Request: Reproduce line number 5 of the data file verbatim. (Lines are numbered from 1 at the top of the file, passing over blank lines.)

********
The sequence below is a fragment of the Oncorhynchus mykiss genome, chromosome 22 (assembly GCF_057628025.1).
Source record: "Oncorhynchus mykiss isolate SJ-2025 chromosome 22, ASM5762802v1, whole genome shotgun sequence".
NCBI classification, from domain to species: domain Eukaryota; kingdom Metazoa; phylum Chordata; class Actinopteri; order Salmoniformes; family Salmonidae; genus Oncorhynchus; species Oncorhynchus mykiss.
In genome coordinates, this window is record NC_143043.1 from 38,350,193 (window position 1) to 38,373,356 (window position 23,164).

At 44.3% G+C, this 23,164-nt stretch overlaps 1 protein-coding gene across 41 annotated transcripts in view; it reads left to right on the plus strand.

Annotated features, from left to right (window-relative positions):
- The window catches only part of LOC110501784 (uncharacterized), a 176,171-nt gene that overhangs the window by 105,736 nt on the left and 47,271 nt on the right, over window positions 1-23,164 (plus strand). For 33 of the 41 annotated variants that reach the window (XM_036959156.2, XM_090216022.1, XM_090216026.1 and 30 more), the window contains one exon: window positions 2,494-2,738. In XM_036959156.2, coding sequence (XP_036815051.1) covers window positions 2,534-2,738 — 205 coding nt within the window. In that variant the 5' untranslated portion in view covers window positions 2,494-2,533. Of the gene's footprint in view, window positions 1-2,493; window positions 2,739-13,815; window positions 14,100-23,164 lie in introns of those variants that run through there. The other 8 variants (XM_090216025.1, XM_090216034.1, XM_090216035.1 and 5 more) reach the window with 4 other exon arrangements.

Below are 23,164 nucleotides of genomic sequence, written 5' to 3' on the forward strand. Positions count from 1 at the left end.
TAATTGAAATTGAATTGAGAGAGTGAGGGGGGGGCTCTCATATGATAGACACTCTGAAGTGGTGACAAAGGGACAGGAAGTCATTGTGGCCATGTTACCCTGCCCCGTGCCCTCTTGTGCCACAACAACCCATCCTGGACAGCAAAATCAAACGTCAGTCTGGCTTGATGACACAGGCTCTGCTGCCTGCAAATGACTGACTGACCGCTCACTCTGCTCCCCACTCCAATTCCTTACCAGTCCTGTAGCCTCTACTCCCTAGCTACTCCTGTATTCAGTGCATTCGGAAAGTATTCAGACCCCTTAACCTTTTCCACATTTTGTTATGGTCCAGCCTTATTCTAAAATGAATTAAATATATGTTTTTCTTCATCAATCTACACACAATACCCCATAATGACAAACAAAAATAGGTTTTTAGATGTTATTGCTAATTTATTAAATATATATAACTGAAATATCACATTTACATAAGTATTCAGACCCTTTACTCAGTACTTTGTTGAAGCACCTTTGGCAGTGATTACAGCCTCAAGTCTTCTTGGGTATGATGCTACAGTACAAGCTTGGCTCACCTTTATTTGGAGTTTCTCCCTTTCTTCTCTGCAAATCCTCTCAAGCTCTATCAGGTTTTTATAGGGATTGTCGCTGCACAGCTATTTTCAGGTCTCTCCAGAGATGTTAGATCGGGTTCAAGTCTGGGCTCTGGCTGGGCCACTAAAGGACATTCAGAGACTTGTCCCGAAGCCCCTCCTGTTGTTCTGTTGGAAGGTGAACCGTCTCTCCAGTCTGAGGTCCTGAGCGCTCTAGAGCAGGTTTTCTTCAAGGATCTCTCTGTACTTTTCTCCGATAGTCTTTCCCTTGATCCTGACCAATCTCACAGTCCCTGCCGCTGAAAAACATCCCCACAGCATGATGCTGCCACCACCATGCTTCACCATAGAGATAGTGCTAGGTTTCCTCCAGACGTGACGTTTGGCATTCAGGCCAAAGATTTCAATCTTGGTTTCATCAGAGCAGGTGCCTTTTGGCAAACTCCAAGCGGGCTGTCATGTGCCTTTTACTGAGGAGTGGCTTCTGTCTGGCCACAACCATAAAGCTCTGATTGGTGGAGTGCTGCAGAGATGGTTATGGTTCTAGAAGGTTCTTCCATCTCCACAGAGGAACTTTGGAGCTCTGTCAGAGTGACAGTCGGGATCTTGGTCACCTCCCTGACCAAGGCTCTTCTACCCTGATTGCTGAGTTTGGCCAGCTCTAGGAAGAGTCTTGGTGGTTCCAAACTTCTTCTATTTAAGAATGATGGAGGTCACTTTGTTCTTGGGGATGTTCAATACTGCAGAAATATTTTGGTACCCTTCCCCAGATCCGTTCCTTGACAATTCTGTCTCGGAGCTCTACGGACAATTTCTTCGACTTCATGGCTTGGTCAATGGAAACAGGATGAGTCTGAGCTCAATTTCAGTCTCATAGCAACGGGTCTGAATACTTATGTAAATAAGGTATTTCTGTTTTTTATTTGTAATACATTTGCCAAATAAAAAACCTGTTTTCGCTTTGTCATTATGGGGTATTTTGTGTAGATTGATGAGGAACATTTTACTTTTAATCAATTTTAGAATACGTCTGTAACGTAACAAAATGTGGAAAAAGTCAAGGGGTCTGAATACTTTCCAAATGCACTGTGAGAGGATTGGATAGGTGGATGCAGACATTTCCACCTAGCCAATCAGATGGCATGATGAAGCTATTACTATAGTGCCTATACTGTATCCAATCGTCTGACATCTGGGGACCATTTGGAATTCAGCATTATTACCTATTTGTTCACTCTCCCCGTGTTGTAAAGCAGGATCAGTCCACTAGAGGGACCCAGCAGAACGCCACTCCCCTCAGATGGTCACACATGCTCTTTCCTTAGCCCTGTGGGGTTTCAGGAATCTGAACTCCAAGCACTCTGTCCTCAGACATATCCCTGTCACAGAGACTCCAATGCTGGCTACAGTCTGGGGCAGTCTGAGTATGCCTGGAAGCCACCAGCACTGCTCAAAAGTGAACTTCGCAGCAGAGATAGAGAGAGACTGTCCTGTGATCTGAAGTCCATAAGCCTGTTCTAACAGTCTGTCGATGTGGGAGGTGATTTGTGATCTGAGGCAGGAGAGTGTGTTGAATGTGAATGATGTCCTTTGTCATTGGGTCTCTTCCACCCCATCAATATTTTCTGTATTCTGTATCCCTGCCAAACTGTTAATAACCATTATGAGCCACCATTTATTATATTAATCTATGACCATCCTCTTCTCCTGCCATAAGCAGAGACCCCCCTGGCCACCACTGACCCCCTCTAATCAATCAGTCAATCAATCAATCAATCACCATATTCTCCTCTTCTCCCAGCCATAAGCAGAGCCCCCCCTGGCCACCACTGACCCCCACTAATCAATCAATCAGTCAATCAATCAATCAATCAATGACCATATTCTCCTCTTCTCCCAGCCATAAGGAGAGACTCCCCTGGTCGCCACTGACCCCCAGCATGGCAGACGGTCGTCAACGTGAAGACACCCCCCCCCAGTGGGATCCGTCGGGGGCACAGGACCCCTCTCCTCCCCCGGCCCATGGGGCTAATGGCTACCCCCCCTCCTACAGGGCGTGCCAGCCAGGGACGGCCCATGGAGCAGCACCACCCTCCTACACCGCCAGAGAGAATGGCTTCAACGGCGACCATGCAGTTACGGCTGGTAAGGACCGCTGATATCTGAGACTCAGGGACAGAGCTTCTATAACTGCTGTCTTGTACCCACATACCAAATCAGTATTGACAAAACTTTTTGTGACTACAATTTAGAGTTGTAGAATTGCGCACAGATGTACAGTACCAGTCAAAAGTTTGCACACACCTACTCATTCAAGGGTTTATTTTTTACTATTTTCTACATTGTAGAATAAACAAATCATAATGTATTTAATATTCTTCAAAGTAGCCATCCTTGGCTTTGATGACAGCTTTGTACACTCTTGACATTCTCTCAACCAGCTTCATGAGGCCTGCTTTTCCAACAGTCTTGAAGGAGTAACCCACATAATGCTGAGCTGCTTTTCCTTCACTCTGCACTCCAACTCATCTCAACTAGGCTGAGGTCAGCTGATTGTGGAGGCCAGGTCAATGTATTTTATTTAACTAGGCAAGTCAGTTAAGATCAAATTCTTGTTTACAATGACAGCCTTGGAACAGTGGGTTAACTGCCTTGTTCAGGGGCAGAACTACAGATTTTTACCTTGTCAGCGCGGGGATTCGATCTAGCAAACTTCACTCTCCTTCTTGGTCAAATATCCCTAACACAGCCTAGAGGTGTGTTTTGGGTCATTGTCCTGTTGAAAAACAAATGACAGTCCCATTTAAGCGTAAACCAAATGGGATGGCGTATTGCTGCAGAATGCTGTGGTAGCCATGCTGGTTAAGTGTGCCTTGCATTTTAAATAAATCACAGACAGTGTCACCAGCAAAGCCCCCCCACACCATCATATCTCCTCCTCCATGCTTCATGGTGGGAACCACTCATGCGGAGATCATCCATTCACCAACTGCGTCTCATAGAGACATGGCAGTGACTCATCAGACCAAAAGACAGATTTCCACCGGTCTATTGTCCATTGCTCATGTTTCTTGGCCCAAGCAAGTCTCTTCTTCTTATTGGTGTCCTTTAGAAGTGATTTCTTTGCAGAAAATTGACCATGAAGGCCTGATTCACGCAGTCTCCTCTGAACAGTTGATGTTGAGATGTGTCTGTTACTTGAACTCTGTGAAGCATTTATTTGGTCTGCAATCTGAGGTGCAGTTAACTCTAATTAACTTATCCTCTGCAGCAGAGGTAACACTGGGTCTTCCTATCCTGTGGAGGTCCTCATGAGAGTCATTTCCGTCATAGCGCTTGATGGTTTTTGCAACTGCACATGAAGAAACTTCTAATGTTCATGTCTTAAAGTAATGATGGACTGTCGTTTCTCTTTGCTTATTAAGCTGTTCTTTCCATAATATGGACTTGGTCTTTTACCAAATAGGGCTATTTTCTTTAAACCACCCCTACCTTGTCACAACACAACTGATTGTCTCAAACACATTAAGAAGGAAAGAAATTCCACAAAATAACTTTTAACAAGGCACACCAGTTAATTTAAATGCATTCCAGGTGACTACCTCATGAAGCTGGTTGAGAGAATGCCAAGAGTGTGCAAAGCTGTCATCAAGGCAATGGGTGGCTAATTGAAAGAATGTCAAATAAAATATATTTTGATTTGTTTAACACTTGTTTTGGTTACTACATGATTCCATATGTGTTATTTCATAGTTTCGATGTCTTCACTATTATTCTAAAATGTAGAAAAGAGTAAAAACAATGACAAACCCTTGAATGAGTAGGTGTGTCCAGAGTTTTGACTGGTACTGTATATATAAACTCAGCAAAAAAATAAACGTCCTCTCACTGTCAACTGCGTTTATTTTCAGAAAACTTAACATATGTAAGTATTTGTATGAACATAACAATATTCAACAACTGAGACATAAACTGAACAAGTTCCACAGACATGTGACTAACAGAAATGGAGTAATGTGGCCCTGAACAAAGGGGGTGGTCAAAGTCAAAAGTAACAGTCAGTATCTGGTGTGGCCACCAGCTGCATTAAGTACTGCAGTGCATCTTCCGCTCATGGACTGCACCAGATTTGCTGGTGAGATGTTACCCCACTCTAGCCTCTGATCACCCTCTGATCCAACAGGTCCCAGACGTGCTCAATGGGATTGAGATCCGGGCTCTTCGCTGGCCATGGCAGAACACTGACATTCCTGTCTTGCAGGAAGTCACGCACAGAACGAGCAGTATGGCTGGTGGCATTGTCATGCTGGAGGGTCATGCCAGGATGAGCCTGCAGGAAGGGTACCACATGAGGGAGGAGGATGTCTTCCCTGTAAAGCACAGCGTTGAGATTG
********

At 44.3% G+C, this 23,164-nt stretch overlaps 1 protein-coding gene across 41 annotated transcripts in view; it reads left to right on the plus strand.